Steps toward Solutions

I'm still feeling pretty frustrated with parenting in general but have had a few good things happen and the trauma of the past few days is becoming the steps toward a better tomorrow.

Step 1:  I had two phone calls and two friends stop by with words of encouragement plus words from comments on this blog that all put more air in my balloon.

Step 2:  I forcefully changed my attitude.  I made myself smile and be cheerful to the point of being shrill and freaking Little Bear out.  The result was positive and lifted my spirits and the mood of the house slightly.  I thought I might institute a "save it for Saturday" rule whereby I may only complain for a certain amount of time on Saturdays to my husband.

Step 3:  Instead of feeling overwhelmed and frustrated by Grasshopper's crazy behavior, I have taken action instead.  At this moment she is weeding my flower garden.  She must do three days of chores for me (hard labor) without complaint.  Any complaint and she gets another day (so we are actually working on four days of chores right now).  I thought it might do her some good to work out her anger on the flowers rather than the family.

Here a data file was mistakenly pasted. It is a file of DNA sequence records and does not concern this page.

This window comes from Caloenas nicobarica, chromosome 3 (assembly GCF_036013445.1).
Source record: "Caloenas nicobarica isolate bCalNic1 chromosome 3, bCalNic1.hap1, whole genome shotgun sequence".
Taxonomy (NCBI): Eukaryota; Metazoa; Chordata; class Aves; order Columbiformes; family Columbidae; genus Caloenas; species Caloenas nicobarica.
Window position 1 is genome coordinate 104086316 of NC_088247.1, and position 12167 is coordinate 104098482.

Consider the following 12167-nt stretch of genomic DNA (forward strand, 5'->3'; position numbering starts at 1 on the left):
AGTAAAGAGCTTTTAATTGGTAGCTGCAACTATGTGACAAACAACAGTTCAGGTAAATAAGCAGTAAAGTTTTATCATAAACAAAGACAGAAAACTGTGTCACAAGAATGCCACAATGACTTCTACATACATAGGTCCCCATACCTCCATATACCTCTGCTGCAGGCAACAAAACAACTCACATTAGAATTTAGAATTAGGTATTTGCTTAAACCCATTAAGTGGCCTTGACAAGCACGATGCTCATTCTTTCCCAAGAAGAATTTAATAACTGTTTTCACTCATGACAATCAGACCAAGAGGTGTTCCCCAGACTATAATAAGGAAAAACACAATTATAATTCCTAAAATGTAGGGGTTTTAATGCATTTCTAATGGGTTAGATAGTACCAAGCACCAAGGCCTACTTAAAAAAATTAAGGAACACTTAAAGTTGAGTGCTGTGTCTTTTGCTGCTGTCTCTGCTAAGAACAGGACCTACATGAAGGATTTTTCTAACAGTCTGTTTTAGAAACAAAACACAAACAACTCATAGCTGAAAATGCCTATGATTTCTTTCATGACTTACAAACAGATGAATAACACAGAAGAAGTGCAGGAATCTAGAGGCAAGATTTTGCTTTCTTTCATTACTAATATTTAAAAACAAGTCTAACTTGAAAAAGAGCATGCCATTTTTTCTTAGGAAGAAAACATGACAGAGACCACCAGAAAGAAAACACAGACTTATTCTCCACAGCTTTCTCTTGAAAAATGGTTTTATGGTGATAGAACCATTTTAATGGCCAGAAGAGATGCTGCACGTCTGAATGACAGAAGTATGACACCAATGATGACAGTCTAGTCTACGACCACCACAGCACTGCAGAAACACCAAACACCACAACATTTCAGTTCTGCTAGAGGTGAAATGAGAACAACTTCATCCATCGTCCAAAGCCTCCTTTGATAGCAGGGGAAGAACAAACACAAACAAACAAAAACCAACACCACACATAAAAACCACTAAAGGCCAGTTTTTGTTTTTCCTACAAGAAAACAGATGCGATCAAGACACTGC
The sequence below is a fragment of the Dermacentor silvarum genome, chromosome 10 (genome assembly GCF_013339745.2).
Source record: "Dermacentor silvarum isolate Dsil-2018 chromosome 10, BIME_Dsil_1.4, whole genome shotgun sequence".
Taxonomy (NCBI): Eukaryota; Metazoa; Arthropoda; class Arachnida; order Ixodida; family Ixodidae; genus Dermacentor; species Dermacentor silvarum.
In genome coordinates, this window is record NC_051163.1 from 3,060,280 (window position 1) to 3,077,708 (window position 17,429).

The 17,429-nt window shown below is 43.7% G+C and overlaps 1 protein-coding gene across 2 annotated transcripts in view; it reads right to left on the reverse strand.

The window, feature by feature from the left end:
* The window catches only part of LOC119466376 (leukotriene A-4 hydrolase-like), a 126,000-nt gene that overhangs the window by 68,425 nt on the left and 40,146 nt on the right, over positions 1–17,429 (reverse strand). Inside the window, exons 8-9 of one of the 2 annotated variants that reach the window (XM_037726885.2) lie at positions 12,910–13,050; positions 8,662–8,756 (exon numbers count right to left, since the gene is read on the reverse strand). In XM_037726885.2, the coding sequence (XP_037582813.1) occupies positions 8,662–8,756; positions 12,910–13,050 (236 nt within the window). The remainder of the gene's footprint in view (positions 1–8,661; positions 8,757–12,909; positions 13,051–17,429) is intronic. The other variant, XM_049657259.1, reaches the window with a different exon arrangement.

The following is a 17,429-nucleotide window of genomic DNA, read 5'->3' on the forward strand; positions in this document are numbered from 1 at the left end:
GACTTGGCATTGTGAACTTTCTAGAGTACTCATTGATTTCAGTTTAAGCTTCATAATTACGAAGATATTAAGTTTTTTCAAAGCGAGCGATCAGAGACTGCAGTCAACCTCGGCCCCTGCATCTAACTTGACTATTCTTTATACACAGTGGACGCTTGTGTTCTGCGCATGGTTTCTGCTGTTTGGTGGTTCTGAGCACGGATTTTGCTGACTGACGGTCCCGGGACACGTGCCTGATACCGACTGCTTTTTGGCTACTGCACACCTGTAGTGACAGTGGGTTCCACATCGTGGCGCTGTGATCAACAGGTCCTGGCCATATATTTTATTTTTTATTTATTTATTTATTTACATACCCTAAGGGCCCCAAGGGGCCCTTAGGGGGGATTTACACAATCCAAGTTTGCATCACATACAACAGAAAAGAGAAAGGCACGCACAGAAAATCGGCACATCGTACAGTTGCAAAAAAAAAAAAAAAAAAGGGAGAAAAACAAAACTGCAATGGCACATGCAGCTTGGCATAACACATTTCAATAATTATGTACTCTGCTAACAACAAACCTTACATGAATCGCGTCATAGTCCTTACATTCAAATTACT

Step 4:  I began reading a book titled Bringing Up Geeks: how to protect you kid's childhood in a grow-up-too-fast world by Marybeth Hicks.  It was recommended to me by another mom (and really cheep on Amazon).  I'm only on page 20 but here are some of the headers I've read through that have inspired me to be strong and stay firm:
Taking Charge: Geeks and Parental Authority
   Obedience is not such bad thing
   We don't lose authority we give it away
   The pitfalls of permissiveness
   Setting limits, defining expectations
All in all, life is getting a little better around here.  The tough moments propel me toward new and better solutions.  Ultimately, my little darlings, as well as I, will be better for it...I hope.

1 comment:

  1. My wife and I have 24 and 21 year old sons, and a 20 year old daughter. Your plight sounds so familiar. If our experience is any guide here's what will happen. 1) You will never see them obey the fifth commandment (Honor thy...mother); 2) you will be constantly complimented about your fine young ones who live their lives around their peers and other adults in a much more mature way than most kids; 3) your friends and even strangers will ask you how you did it. And you'll be thinking, "Did what? Drove them all crazy? Made this whole family insane?" But as you see them grow up, become more mature (other than when interacting with you), and get more and more compliments, you'll realize -- they're never going to understand what you did for them until they are trying to do it for their own children. Take the long view! Never give up. Never give in. Stay lovingly consistent. It will pay off.


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